Location : Jibhi- Jalori pass
Route: Chandigarh-Kiratpur-Mandi- Aut-Banjhar-Jibhi-Jalori-Raghaupur Fort
Famous for- Trekking, Hikking
Important distances from Jibhi : Banjar (8km), Kullu (58km), Manali (98km), Rohtang Pass(148km), Jalori Pass (10km), Sainj (75km), Rampur (115km), Shimla (174km)
Travel Photographer: Harpreet Singh
I am a person of the mountains and of open blue skies. Mountains have always left me feeling renewed, content and more positive.
Days before I was very lazy, my friend Jasdeep suddenly called and said are you interested for trip with my school friends and I said why not, but we don’t know where to go. This was a sudden plan with my friends (Jasdeep, Pavitar,Harpreet,Harpreet). I started my journey from Chandigarh via bus and rest of my Group came from Jalandhar in Thar. I met them all in Kiratpur, from where we started our journey. We had planned for Manali and Malana, but we were about to cross tunnel near Aut, Harpreet said what if we go to Jibhi, then all agreed and said let’s procced. These guys (Pavitar and Harpreet ) have a very different kind of music collection, I had never listened such Punjabi songs before but it was fun. We reached there and stayed in guest house named ‘’Jungle Book’’. Owner of our guest house was very warm and kind, they provide us dinner and also arranged woods for Bonfire. After taking our meals we sat on terrace around bonfire under stars, there we had some talks about life and many things.
The small settlement of Jibhi where I stayed isn’t very well known to travellers but it has several camps and guest houses from which many splendours of the area can be explored. Over two days I spent in Jibhi I came across very few travellers in this remote and unspoilt valley. The mountains surrounding Jibhi are lush with pine and cedar forests.
Next morning we (I and jasdeep) woke early and ready to leave for Malana as we planned a day before, but rest of our friends were not ready and we have to wait for them. Then I and Jasdeep switched our explorer mode on and went for a walk, it was very cold outside. We were clicking pictures and roaming around the village, suddenly someone told us about waterfall. We headed towards Jibhi waterfall which was about two kilometres from our Guest house; it was such a peaceful morning. I enjoyed the surroundings as someone has written beautifully, ‘’Rest is not idleness, and to lie sometimes on the grass under trees on a summer’s day, listening to the murmur of the water, or watching the clouds float across the sky, is by no means a waste of time’’. We followed the way to waterfall, as instructed by a villager. It was very beautiful path, but destination was not that good. Base of waterfall was cemented, which was very disappointing. After spending some time we proceed towards back, while we both were walking on road suddenly our friends arrived, they said now it’s not possible to reach Malana (because of time shortage, we have to leave for Chandigarh same night) so let’s proceed further towards Jalori Pass.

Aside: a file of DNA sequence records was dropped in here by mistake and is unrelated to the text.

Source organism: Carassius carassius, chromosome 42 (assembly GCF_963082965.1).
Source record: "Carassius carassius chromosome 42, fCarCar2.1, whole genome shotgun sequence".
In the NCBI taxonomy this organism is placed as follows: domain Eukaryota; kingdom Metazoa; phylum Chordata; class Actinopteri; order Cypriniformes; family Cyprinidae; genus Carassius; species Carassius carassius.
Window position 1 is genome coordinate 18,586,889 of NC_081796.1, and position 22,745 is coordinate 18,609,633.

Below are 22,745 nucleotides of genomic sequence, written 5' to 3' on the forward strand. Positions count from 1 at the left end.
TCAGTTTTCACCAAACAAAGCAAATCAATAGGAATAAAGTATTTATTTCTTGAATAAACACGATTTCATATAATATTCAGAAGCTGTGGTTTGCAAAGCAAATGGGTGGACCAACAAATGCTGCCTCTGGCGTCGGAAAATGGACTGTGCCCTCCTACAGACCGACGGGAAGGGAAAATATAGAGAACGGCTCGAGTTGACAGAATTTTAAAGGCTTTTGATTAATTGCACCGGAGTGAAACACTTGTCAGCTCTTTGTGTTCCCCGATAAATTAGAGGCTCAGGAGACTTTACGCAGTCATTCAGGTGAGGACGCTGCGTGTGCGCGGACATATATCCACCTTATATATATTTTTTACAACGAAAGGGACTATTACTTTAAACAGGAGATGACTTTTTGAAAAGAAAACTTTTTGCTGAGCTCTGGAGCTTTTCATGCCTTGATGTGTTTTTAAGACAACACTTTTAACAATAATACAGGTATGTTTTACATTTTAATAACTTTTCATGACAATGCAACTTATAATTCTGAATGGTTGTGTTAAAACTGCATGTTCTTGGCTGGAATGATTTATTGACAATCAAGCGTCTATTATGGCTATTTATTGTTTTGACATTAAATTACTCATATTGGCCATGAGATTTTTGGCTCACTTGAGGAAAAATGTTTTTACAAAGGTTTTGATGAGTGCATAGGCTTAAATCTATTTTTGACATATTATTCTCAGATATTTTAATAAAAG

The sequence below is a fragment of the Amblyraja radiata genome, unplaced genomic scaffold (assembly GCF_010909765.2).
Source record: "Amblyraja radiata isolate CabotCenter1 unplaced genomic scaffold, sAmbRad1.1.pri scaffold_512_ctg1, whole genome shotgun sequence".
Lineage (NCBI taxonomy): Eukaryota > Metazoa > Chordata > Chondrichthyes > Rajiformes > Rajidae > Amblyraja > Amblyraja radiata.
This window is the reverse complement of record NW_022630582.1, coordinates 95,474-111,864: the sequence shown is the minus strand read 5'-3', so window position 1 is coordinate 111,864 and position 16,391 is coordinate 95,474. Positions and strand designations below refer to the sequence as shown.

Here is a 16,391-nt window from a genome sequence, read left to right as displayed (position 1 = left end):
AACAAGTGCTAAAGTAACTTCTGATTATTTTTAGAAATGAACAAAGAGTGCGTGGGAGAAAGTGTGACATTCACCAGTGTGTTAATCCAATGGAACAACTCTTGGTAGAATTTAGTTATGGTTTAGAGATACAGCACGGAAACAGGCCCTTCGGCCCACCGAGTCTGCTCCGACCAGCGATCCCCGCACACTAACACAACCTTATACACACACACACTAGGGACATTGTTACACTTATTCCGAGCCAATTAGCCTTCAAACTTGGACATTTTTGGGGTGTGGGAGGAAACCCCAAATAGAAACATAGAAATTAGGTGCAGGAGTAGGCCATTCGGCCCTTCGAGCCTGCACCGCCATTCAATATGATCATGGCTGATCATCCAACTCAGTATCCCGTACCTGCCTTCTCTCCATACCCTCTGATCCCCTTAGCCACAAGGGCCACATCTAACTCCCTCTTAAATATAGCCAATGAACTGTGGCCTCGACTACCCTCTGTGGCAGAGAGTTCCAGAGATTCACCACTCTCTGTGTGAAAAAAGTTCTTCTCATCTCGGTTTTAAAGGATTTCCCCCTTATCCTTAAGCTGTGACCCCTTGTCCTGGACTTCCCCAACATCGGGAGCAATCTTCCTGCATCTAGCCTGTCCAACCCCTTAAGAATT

The stunning and steeply inclined eight-kilometre drive from Jibhi to Jalori Pass, winding through treacherous twists, is an adventure in itself. It is also the prelude to two hiking trails that branch off in opposite directions from the top of the pass (an altitude of over 10,000feet). One goes towards serene Seroyul Lake and the other towards the ruins of the ancient Raghupur Fort. There are few Dhabas at Jalori pass, they serve simple, basic but tasty food. We ate Rajmah chawal and curry.
The ruins of Raghupur Fort are just an excuse to hike upto a bird’s eye view of the Seraj Valley, from a verdant clearing at the top of a hill. The four-kilometre trail from Jalori Pass to the remaining fort walls gently descends through thick forest, before a steep ascent and then a long but gradual walk through open meadows. Raghupur fort is a theatre where the whispering winds through the woods compose melodies which definitely gave the world the likes of Hayden and Mahler. Seraj valley in kullu District is one of the most beautiful places in Himachal Pradesh. We spent almost 2 hours there. The afternoon mist followed us well into the evening, with dull skies and obscured views dampening the walk. But the skies cleared up just in time for the gorgeous evening light to wash over the landscape. The meadows glistened green and light filtered through the gaps between the mountains. Content with these panoramas, we were on our way back.
Himalayan state of India has lot explore and especially the rural areas which are comparatively less explored. Definitely such places are not meant for all the travellers but those who like peaceful places would never miss the opportunities. I am sharing this post for the benefit of such people. We usually hear about such places through word of mouth and folks travelled these trails would have lot to share. Such terrains make to realise about simplicity of life in Himachal. Things are simple, time is passing slowly, everyone has time for each other, compassionate people and there is no race. Most of it may sound cliché but that’s true. One must explore these terrains to get closer to reality of life. One of the best terrains for explorers.